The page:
*Still rambling about reproductive matters. As always, feel free to avert your eyes.*

I'm horribly impatient, which makes the waiting for the first beta torturous. My sunny and optimistic husband just puts it out of his mind and goes about his day. My innards are still a bit jacked, so even in the rare moments I can forget, I'm reminded by the pain every time I have to pee. Or sit on my lumpy, PIO'd ass. If it didn't work, it didn't work; I JUST WANT TO KNOW. My test is scheduled for the 17th, but I am 100% a home test cheater, so maybe Thursday. We'll see -- I'm trying to hold out as long as possible. 

Did I tell you about the transfer? It was such a strange experience. They bring you into a dark exam room to wait for the doctor, then there is a lot of repetitive ID bracelet checking and name/birthdate/social recitation, first with the nurse, who also checks your photo ID before putting on the bracelet, then with the doctor, and finally again with the embryologist. We had to say why we were there and verbally consent to the single embryo transfer and sign the consent form. The embryologist went back to her bench and trained the camera on the embryo that had been voted Most Likely to Succeed, displaying the image on a tv in our procedure room. At this point, the doctor started describing what we were seeing and why they chose that embryo as she, um, set up shop. It was kind of weird because this was only the first time I had seen my doctor for an actual medical procedure. She works out of the main office, which is a hike for me to get to. I go there for consults with her, procedures requiring the ASC, and occasional monitoring appointments if I have to go outside of the satellite office monitoring hours. For my regular monitoring appointments, I go to the office that is on my way to work and I am a frequent flyer to the staff over there. My doctor coordinates my protocol, though, and has been wonderful to work with. She is super no-nonsense, yet still quite sure we will eventually have success, but in a very matter-of-fact way. I never, ever get the sense that she is blowing sunshine. We also went to the same small college. Although I was there about five years after she graduated, I feel like it makes her my people in a way.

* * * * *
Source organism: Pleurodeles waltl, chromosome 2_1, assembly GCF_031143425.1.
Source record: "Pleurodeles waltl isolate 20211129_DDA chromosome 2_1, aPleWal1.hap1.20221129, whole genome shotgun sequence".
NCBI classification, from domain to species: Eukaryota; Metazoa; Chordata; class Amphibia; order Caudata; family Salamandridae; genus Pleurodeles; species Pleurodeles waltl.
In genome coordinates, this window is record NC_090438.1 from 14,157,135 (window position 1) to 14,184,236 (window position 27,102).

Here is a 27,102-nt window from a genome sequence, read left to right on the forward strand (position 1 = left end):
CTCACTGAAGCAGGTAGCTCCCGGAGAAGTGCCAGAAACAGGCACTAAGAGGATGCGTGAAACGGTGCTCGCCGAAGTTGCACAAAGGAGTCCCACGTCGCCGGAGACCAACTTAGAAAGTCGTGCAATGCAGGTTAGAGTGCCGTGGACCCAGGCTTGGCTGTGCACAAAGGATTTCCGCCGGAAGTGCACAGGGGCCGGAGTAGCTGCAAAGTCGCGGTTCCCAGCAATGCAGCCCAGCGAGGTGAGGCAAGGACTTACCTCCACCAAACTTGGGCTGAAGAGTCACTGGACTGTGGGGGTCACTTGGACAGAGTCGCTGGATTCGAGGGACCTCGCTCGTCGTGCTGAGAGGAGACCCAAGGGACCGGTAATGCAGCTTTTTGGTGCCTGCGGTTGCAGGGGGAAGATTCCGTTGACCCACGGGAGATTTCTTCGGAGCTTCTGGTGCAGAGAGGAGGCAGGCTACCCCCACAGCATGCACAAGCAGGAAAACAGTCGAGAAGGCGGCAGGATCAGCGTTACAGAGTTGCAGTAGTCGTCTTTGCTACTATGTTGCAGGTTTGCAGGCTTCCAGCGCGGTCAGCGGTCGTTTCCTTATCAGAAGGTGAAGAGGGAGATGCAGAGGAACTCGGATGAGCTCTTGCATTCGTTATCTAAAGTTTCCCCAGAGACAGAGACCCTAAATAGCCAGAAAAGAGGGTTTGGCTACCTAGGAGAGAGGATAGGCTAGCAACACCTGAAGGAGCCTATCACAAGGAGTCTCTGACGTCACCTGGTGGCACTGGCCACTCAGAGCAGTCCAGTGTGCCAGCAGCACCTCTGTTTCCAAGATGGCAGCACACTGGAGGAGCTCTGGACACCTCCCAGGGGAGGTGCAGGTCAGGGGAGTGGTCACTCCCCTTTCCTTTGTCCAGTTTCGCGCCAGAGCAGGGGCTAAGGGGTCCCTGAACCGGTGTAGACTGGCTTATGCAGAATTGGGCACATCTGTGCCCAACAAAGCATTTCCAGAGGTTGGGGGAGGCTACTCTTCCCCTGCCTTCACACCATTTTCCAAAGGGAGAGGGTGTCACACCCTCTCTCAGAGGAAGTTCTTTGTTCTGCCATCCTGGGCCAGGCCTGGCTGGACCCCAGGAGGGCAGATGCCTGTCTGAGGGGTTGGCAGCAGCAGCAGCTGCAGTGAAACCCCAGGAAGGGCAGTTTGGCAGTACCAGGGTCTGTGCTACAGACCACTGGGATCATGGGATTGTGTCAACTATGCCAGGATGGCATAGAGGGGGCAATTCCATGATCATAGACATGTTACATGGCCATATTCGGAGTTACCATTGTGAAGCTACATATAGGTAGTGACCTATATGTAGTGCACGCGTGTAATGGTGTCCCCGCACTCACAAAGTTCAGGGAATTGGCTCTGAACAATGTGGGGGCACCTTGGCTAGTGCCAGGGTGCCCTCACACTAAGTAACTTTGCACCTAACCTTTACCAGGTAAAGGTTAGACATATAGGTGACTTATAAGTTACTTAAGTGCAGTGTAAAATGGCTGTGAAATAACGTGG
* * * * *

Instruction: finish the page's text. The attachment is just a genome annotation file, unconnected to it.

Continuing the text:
But I digress. (Ha, that should have been what I called this blog.) After setting up shop, the doctor looked around for free fluid, given my increased risk of developing OHSS. The ovaries were still swollen, of course, but I appeared to be fluid free otherwise, so she felt good about giving a thumbs up for transfer. She opened a door into the lab and requested the embryo by an ID number. The embryologist brought in the catheter, it was positioned by the doctor, and just like that, the transfer was done. The embryologist brought the catheter back to the microscope to make sure they had gotten the embryo out, and that was it. My doctor was lovely, taking a minute to chat afterward and thanking us for being so patient over a long road, saying how hopeful she is that this is the one and how confident she is that we would have a strong group left to freeze. (We did! Six!) She is super smart and very much a scientist, but she is also an excellent caregiver. This clinic sometimes gets a bad rap because it is so huge; people complain about feeling like a number. However, that has never once been my experience. Even visiting multiple offices, I still feel like they all know me and genuinely care about our experience and getting us to an eventual success. We're several cycles in, child-free, and I would still recommend these people without the slightest hesitation. 

Oh! The funniest part! (It's dark humor; bear with me.) So once the doctor leaves, they have you stay lying down on the table until one of the nurses comes in with your follow up instructions. As I was lying there, the embryologist came back with a card that had a picture of the embryo attached. It just struck me as morbidly hilarious, perhaps because detachment is an excellent defense mechanism. It was just like those cards you get when you take kids to see Santa or the Easter Bunny, except inside was a picture of our widdle blastocyst. What does one do with this? Hope for the best and save it to paste under "Baby's First Photo" in a future baby book? I couldn't help but think about what I was supposed to do when the clump of cells dies. Label it "Our First Little Crushing Defeat" and tuck it away to reminisce about those two weeks we spent hoping it would live and wondering who it would become? For now, I am going with hide in purse and try to forget it's there.

It totally has my inner cell mass. 


Tamara said...

I totally put Moe's embryo photo in his baby book. ;)

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